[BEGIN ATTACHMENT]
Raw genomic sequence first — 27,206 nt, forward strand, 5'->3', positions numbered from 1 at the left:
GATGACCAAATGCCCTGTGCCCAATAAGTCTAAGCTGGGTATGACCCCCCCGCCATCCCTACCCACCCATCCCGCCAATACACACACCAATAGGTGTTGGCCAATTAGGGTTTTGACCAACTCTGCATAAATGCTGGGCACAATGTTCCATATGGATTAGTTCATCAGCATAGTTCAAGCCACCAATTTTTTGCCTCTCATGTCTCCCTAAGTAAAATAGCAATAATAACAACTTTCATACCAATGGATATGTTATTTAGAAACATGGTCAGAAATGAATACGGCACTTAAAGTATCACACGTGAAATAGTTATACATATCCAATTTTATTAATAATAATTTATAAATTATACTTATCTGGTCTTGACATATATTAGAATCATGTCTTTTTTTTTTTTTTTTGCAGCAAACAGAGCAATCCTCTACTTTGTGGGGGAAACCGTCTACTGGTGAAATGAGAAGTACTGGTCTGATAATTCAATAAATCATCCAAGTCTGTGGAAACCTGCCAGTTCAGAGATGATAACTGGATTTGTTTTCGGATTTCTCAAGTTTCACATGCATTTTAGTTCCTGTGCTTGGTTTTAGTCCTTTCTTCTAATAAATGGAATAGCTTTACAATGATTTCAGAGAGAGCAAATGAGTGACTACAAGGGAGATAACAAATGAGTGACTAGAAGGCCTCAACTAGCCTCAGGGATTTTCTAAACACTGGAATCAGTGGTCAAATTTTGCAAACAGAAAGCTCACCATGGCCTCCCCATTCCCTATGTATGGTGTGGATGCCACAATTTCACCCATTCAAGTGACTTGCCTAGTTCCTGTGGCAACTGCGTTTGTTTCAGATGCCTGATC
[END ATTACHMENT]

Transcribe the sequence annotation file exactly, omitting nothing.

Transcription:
Raw genomic sequence first — 27,206 nt, forward strand, 5'->3', positions numbered from 1 at the left:
GATGACCAAATGCCCTGTGCCCAATAAGTCTAAGCTGGGTATGACCCCCCCGCCATCCCTACCCACCCATCCCGCCAATACACACACCAATAGGTGTTGGCCAATTAGGGTTTTGACCAACTCTGCATAAATGCTGGGCACAATGTTCCATATGGATTAGTTCATCAGCATAGTTCAAGCCACCAATTTTTTGCCTCTCATGTCTCCCTAAGTAAAATAGCAATAATAACAACTTTCATACCAATGGATATGTTATTTAGAAACATGGTCAGAAATGAATACGGCACTTAAAGTATCACACGTGAAATAGTTATACATATCCAATTTTATTAATAATAATTTATAAATTATACTTATCTGGTCTTGACATATATTAGAATCATGTCTTTTTTTTTTTTTTTTGCAGCAAACAGAGCAATCCTCTACTTTGTGGGGGAAACCGTCTACTGGTGAAATGAGAAGTACTGGTCTGATAATTCAATAAATCATCCAAGTCTGTGGAAACCTGCCAGTTCAGAGATGATAACTGGATTTGTTTTCGGATTTCTCAAGTTTCACATGCATTTTAGTTCCTGTGCTTGGTTTTAGTCCTTTCTTCTAATAAATGGAATAGCTTTACAATGATTTCAGAGAGAGCAAATGAGTGACTACAAGGGAGATAACAAATGAGTGACTAGAAGGCCTCAACTAGCCTCAGGGATTTTCTAAACACTGGAATCAGTGGTCAAATTTTGCAAACAGAAAGCTCACCATGGCCTCCCCATTCCCTATGTATGGTGTGGATGCCACAATTTCACCCATTCAAGTGACTTGCCTAGTTCCTGTGGCAACTGCGTTTGTTTCAGATGCCTGATC